In the first years under Walters' guidance, the Department of Psychology continued to grow quickly. From a scraggly young frontier group of 9 faculty (one of whom was part-time and expected to forge a link with an external training site), we actively recruited other equally young faculty, growing to 20 in l965, and 36 members by 1966. Although the faculty members were primarily fresh graduates themselves, the group bonded and began impressive careers. They were soon successful in many ways: getting grants, publishing, and in other ways becoming leaders in their individual areas of expertise.
In the early years, space was at a premium, and some of the first faculty members were assigned the oddest, tiniest offices imaginable—for example, one person’s office was a black-walled, soundproof acoustic chamber, and another shared his office with a colony of rats. With the rapid expansion of our numbers, we regularly outgrew our housing britches, requiring us to be scattered across different sites on campus and necessitating a number of moves, including a sojourn in a residential rental space on Albert Street (where the lab-animal facilities irked the neighbors). Later, we all came together in a factory building at the corner of Philip and Columbia Streets. Eventually, in 1972-1973, we took possession of our own permanent space, the PAS building on the southwestern corner of the campus. The original plan for that building had envisioned 60 full-time psychology faculty members, but fiscal realities led administrators to order a co-habitation with the Departments of Anthropology and of Sociology, plus some other departments parked there with us in subsequent years.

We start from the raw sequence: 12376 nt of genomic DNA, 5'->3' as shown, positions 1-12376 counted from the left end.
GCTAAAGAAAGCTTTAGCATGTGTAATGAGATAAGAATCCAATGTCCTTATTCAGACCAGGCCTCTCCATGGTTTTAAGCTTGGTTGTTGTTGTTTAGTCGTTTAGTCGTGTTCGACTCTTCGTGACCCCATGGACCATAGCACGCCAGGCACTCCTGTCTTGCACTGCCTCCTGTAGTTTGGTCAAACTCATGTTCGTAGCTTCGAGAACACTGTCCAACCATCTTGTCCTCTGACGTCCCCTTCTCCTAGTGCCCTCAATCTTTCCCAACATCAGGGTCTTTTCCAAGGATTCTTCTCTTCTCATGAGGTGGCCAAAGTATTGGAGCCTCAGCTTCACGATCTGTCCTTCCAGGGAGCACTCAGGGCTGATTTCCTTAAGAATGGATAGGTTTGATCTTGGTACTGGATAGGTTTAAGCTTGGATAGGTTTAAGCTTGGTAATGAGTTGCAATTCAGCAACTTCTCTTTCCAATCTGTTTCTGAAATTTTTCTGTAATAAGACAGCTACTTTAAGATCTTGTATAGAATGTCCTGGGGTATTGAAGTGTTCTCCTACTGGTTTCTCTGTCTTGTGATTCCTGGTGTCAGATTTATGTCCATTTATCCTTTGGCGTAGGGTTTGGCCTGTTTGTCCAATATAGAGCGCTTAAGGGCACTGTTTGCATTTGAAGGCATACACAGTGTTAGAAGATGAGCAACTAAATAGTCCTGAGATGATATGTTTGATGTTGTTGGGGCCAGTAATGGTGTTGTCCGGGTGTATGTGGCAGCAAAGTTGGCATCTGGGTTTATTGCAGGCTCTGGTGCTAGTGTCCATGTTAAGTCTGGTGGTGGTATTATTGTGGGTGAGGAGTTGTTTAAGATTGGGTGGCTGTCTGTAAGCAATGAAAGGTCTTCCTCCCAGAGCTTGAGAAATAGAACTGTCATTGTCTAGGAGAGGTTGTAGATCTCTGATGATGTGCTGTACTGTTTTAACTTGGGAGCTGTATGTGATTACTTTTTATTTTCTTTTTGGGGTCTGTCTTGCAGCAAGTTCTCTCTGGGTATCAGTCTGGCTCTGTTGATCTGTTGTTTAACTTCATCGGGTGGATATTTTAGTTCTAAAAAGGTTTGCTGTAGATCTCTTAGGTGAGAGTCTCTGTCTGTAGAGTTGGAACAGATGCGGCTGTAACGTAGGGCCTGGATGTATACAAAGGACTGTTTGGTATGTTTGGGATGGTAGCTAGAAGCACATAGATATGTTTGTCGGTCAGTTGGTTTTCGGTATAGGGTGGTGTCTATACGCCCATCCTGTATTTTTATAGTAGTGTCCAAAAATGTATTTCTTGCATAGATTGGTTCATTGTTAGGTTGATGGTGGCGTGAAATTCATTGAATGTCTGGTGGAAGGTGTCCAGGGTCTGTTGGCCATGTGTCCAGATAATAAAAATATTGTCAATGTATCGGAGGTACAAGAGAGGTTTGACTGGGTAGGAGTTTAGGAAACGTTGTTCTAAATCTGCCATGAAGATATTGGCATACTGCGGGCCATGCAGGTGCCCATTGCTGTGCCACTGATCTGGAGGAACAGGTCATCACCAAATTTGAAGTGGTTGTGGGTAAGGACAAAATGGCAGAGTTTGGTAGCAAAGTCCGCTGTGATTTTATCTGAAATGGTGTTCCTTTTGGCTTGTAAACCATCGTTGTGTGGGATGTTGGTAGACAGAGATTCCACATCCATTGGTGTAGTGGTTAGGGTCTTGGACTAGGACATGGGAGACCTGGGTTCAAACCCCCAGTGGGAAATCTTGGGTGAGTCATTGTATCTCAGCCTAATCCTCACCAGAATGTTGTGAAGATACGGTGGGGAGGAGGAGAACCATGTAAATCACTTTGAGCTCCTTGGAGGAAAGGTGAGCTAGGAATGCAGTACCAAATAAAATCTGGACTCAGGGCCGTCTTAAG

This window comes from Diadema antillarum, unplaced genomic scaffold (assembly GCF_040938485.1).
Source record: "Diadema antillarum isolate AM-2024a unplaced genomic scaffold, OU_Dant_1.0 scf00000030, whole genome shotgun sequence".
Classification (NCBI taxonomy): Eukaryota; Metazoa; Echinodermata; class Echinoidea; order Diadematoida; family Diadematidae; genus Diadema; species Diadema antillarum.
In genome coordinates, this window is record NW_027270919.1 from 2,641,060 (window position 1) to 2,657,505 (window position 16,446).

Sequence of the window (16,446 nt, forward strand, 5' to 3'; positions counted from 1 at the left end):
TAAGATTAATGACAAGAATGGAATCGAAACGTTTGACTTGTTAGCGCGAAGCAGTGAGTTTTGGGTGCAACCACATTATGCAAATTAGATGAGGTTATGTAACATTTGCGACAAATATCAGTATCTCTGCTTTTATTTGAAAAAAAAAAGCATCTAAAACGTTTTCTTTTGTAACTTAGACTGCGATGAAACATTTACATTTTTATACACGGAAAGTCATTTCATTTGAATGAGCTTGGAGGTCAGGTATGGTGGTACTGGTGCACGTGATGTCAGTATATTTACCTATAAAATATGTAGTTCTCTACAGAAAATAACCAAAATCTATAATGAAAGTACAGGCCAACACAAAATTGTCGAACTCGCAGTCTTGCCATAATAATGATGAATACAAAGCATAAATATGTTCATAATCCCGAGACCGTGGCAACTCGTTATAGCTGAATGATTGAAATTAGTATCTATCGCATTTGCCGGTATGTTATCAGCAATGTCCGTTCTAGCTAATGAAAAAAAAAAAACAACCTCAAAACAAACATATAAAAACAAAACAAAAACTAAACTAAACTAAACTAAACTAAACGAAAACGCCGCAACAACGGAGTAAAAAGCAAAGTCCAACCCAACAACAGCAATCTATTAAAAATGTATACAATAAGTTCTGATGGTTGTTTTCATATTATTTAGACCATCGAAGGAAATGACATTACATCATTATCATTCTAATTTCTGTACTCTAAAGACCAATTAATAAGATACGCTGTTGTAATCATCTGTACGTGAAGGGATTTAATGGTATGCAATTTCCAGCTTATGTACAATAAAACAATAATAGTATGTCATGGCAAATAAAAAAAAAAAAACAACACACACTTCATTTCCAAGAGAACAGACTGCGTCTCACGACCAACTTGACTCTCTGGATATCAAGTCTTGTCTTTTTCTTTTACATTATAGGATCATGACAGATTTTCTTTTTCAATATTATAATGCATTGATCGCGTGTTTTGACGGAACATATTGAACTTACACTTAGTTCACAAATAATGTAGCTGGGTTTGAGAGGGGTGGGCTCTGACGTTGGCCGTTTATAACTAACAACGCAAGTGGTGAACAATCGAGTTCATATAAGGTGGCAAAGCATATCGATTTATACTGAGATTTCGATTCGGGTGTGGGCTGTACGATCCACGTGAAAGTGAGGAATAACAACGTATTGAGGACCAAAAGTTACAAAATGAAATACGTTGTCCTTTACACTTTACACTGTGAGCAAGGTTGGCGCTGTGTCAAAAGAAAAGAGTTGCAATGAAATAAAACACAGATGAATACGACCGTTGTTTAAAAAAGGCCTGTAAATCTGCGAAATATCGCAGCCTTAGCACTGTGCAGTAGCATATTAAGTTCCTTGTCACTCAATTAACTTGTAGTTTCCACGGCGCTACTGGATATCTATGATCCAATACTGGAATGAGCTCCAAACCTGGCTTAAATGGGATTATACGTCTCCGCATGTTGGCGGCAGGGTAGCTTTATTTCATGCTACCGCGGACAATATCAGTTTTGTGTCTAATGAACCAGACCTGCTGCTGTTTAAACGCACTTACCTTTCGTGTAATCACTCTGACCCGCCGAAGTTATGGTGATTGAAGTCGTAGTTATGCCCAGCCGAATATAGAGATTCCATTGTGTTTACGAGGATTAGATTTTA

Some Contributors to Success
Early visitors frequently voiced skeptical opinions about Waterloo’s promise; in the early days, we often heard that our growth bubble would soon burst. Indeed, some of the faculty quietly harbored similarly cautious feelings, but we plunged on because we found ourselves thriving in an exceptionally nourishing climate.
One reason for this success was high-quality leadership. More than just a facile negotiator, Walters showed excellent wisdom in his decisions, with a particularly good eye for recruiting new faculty who would succeed. The practice of choosing winners continued over the decades that followed Walters' death in 1967. Just as early leadership did a lot to get the department off to a great start, the Chairpersons who followed continued to provide the department with excellent leadership (see Appendix A).
A second factor of possible importance to our success was an administrative arrangement that delegated control of vital functions to subdiscipline faculty groups, each representing a separate program specialty. We nicknamed these units “divisions”, and that name stuck for decades (until it was changed to “areas” in 2013). In this organization, each group's day-to-day management of affairs rested in its own hands. Although the divisions did not have budget or degree-granting authority, they were free to set their curriculum in ways governed by their own educational philosophy. In our estimation, faculty from different traditions do not always have a keen appreciation of the educational and training needs of each other. As such, the divisional strategy puts educational choices in the right hands. Furthermore, we eventually found that this strategy almost entirely eliminated the need for department-wide meetings, thus reducing bickering.